Email
Password
Remember meForgot password?
Log in with Facebook Log in with Twitter
Connect your Digital Journal account with Facebook or Twitter to use this feature.
Connect
Log In Sign Up
In the Media

article imageOp-Ed: Disconnected in a technology-connected world

article:322983:59::0
By Malysa Stratton Louk
Apr 14, 2012 in Technology
1 more article on this subject:
Share
Technological advances have made it possible to connect with nearly anyone anywhere in the world. Are we really more connected or are we more alone now than ever before? Are we teaching our children to be technologically savvy or antisocial?
The invention of the telephone meant we could talk to family and friends without leaving home. We could talk with our loved ones far away. Car phones made it possible to call for roadside assistance or take a call on the go. Internet allowed us to connect and virtually meet people we would never would have been able to otherwise. Chat rooms, message boards and forums allowed us to carry on conversations with people from anywhere in the world.
Now we have cell phones that text, cell phones that connect to the internet, social networking, internet cafes, wi-fi hot spots, wireless internet and the list goes on. The internet is everywhere - in homes, hotels, truck stops, the library, internet cafes, coffee shops and even the grocery store. Most people carry the internet around in their pocket and it goes everywhere with them so they never miss a message.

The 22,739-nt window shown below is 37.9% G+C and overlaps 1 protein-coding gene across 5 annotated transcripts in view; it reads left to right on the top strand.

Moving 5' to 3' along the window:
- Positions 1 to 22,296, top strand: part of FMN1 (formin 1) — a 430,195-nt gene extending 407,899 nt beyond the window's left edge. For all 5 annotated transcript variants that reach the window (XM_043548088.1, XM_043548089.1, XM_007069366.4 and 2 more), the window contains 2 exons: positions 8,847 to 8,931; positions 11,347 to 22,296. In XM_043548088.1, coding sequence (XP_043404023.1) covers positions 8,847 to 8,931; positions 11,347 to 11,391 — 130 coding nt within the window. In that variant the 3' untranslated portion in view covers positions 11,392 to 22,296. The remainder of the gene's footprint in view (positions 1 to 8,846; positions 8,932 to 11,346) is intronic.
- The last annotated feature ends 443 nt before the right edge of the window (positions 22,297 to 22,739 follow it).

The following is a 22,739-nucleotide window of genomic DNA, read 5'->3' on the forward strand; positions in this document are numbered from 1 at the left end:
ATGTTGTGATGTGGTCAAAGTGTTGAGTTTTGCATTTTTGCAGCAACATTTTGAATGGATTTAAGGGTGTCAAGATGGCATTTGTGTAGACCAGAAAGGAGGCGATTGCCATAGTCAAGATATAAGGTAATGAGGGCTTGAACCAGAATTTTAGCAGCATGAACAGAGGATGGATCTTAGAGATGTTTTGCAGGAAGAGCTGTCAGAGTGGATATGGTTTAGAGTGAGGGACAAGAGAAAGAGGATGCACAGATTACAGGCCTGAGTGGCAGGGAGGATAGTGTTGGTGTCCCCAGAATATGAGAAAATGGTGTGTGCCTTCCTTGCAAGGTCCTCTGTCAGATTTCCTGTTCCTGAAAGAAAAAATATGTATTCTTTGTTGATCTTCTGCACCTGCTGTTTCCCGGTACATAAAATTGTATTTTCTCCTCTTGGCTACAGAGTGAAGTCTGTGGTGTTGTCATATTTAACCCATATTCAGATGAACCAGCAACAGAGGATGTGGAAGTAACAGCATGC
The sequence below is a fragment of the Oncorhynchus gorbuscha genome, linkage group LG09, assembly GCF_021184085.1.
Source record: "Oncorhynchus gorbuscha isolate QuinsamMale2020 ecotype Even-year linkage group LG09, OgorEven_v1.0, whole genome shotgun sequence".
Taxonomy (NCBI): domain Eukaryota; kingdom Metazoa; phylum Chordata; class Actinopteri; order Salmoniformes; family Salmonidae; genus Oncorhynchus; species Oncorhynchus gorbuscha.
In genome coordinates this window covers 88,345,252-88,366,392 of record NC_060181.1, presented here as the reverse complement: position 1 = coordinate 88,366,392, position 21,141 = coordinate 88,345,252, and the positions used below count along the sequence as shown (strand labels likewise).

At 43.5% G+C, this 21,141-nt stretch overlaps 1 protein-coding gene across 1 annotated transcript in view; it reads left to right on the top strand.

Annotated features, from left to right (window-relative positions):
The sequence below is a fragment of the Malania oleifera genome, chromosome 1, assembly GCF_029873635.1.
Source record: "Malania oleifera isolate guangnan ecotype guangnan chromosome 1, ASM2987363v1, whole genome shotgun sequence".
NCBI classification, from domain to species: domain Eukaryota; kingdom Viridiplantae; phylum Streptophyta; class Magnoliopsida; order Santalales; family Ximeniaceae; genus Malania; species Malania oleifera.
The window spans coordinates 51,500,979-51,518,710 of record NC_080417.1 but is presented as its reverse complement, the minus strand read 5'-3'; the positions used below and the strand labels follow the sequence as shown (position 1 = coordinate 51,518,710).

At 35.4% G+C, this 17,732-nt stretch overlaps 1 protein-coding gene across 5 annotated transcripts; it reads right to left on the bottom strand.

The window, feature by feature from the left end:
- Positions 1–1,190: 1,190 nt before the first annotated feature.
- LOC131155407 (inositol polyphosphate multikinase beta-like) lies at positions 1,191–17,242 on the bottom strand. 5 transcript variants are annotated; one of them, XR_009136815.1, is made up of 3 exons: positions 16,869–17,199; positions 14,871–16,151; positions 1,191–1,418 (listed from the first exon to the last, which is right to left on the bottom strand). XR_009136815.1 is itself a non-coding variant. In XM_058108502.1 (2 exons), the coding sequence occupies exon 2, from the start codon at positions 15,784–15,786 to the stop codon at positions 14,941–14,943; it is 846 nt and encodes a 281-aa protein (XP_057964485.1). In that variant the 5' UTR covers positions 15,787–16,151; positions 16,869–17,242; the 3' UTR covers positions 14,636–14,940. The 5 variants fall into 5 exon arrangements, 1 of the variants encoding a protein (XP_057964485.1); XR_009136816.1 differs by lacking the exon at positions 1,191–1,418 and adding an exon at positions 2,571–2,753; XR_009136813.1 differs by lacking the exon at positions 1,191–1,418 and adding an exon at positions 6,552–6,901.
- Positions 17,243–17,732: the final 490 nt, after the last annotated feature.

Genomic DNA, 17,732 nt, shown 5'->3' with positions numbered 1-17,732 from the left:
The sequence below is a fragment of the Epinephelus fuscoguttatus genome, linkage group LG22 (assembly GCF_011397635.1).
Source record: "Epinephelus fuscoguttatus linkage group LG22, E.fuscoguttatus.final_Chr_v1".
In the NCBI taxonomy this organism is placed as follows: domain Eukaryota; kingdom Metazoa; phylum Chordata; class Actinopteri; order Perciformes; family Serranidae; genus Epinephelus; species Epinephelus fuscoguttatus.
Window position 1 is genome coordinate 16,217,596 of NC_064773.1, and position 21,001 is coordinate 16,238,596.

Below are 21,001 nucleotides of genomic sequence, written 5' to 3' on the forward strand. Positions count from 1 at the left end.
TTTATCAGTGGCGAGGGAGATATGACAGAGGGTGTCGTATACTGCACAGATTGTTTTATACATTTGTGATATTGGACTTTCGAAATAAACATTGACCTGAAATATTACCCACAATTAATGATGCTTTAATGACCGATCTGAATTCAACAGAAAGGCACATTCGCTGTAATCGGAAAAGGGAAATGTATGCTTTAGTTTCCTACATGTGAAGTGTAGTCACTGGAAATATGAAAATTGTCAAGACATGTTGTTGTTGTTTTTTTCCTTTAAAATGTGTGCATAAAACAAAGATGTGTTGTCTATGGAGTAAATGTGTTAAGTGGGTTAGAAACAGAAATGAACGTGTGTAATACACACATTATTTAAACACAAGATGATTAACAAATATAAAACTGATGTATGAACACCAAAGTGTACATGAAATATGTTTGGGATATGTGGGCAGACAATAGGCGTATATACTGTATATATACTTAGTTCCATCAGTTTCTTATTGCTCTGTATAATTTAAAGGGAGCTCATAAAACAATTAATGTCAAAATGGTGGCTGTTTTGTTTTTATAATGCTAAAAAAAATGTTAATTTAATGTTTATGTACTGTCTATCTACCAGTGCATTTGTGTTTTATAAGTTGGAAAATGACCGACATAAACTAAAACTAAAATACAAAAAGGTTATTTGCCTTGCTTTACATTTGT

It's safe to say, we are connected to the world in ways our parents and grandparents never would have thought possible. Wherever we go, we have the ability to connect with anyone anywhere in the world at any time. We no longer need to be face-to-face with someone or dial a number and wait for them to pick up the phone to ask a question, make a statement or carry on a conversation. It's faster, easier and more convenient to shoot off a quick email or text message...even faster to update a Twitter or Facebook status and say the same thing to hundreds of people at once.
We have hundreds or thousands of online friends from different areas of the world. When we're bored or lonely, there's no shortage of online friends or chat rooms to occupy our time. We can sit in the waiting room or stand in the grocery line and text, chat, carry on a conversation, update a status, connect with the world - all without having any human interaction.
Children have their own cell phones, their own computers and other devices to connect with the world. In elementary school, they learn to access lessons and instruction on the computer. They work on the computer when they need extra help or practice, rather than ask the teacher or another student for help. Kids are encouraged to go online and find answers and information, rather than explore the topic through observation and meaningful conversation. They come home from school and use use social media and text messaging to communicate with their friends and family members.
What are we really teaching our kids? As adults, what example are we setting ourselves? The lessons learned may not be the lessons intended, but the more we connect to the virtual world, the more we disconnect from the real world. We all know the advantages of being connected in various ways. It's the disadvantages that are often overlooked or ignored. Maybe we're too connected to see how disconnected we become.